This unique course explores the theme of beauty throughout different works of art and social sources in various decades. Discover the way that the human body and beauty has shaped power and belief in society.
HA 394 – History of New York Architecture-
Explore New York City’s architecture by visiting different sites around Manhattan. This class allows you to explore outside of the classroom and learn first hand the cultural, social, economic, and political forces that molded The Big Apple’s architecture.
HA 395- Studies In American Indian Art & Culture-
In this art history course, learn about the art work of Native Americans from Alaska to the border of Mexico. In this class, you will dive into the different mediums of American Indian art, such as pottery, paintings, rituals and more. How did the artwork created and the native’s culture change and develop with Western contact? Learn about it all in this honors course!
These are just a few examples of the honors courses available at FIT. More information on courses is available here. Be sure to check it out!
Always looking out for new finds in the city (for free), I came across a list of volunteer spots I’ve never heard of before, which spiked my curiosity. For the past three years I’ve volunteered at a number of organizations from Food Kitchens to various social events. However I’ve never really heard or seen around FIT (or city) organizations revolving around art. If you are an art lover and want to help an Arts Organization below is a long list of various non-profit organizations in the city. I’ve never realized how many there were until now, they range from books, music, painting etc. I’ve linked all the websites so you can go on them and contact the organizations for more information or volunteer work.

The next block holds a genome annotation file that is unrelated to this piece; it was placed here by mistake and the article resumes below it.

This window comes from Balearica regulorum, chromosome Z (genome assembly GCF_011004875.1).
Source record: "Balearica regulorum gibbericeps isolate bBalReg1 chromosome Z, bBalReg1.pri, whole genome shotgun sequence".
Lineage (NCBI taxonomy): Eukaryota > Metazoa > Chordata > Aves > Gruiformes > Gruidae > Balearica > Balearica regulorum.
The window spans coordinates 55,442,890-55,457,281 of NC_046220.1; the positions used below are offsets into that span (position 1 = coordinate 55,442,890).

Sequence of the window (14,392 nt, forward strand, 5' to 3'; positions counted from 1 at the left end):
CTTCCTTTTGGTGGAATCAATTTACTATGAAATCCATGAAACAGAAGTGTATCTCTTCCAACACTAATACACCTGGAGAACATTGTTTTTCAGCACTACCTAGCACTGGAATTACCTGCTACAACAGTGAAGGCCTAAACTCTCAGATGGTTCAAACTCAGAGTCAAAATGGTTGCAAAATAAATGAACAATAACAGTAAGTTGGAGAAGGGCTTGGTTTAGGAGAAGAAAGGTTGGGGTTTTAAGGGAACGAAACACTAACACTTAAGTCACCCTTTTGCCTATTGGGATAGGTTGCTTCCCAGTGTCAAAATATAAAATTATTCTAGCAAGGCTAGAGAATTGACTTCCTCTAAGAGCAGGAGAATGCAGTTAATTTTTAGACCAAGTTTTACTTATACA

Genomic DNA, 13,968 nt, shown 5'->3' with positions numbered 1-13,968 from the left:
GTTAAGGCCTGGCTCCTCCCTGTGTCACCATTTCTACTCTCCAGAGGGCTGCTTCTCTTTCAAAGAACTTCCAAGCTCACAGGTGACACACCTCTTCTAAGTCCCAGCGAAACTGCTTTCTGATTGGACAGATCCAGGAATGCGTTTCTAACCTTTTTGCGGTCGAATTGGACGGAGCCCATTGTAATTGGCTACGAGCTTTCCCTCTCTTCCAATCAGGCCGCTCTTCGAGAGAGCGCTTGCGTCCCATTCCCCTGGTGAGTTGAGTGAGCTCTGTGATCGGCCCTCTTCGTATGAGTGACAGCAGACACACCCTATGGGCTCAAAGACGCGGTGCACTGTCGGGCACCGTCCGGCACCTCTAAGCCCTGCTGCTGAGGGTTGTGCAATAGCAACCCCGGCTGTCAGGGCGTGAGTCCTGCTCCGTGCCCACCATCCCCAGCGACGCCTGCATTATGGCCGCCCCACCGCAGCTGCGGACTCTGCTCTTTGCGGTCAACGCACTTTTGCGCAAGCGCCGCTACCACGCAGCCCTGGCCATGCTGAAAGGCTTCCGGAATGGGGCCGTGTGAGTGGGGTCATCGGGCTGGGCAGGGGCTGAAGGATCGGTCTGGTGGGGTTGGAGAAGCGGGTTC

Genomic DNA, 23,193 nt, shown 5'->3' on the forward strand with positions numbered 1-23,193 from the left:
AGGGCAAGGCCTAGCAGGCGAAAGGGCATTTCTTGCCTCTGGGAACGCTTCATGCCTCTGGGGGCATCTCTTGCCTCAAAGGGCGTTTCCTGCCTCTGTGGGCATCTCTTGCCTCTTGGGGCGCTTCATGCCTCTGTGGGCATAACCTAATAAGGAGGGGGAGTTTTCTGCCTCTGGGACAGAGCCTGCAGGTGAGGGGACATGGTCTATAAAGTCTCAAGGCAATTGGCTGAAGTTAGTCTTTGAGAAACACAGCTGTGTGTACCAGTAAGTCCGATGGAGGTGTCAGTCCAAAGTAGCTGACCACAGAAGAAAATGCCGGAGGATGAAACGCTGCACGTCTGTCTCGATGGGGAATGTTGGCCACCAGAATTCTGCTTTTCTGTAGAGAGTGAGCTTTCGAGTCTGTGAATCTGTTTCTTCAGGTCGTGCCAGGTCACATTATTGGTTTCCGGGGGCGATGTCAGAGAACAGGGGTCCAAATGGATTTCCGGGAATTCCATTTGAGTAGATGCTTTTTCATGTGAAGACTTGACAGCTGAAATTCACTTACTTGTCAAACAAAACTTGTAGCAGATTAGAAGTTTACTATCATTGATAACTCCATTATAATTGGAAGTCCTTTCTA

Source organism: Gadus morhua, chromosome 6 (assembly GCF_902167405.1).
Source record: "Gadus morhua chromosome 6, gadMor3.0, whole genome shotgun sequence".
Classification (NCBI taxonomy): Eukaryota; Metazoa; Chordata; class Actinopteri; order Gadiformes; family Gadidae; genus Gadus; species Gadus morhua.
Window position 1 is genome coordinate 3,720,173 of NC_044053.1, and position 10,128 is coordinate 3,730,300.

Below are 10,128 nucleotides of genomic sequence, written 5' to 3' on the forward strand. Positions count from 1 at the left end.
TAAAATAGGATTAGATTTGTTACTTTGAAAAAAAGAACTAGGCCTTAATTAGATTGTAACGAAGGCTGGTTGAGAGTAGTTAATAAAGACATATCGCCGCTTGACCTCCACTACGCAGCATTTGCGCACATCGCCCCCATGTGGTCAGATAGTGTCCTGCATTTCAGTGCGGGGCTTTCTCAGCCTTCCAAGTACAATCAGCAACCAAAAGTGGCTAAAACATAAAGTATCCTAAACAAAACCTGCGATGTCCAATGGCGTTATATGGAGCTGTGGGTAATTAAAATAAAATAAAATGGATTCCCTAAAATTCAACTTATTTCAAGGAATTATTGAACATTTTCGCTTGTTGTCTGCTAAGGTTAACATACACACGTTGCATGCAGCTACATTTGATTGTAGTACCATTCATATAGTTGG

If you’ve never heard of the Baker Scholars, we are a mighty group of Jay and Patty Baker School of Business and Technology students who have been selected due to our academic prowess to receive a semesterly scholarship that lasts for the remainder of your time studying at the Fashion Institute of Technology.
The Dean’s Forum – Each year the Baker Scholars help to plan and coordinate the Dean’s Forums, which bring industry legends like Calvin Klein and Martha Stewart to campus to speak with students in an open forum.
Community Service – We also participate in community-building activities. This year we have participated in supporting events including: Culture For One, Baby Buggy, and more!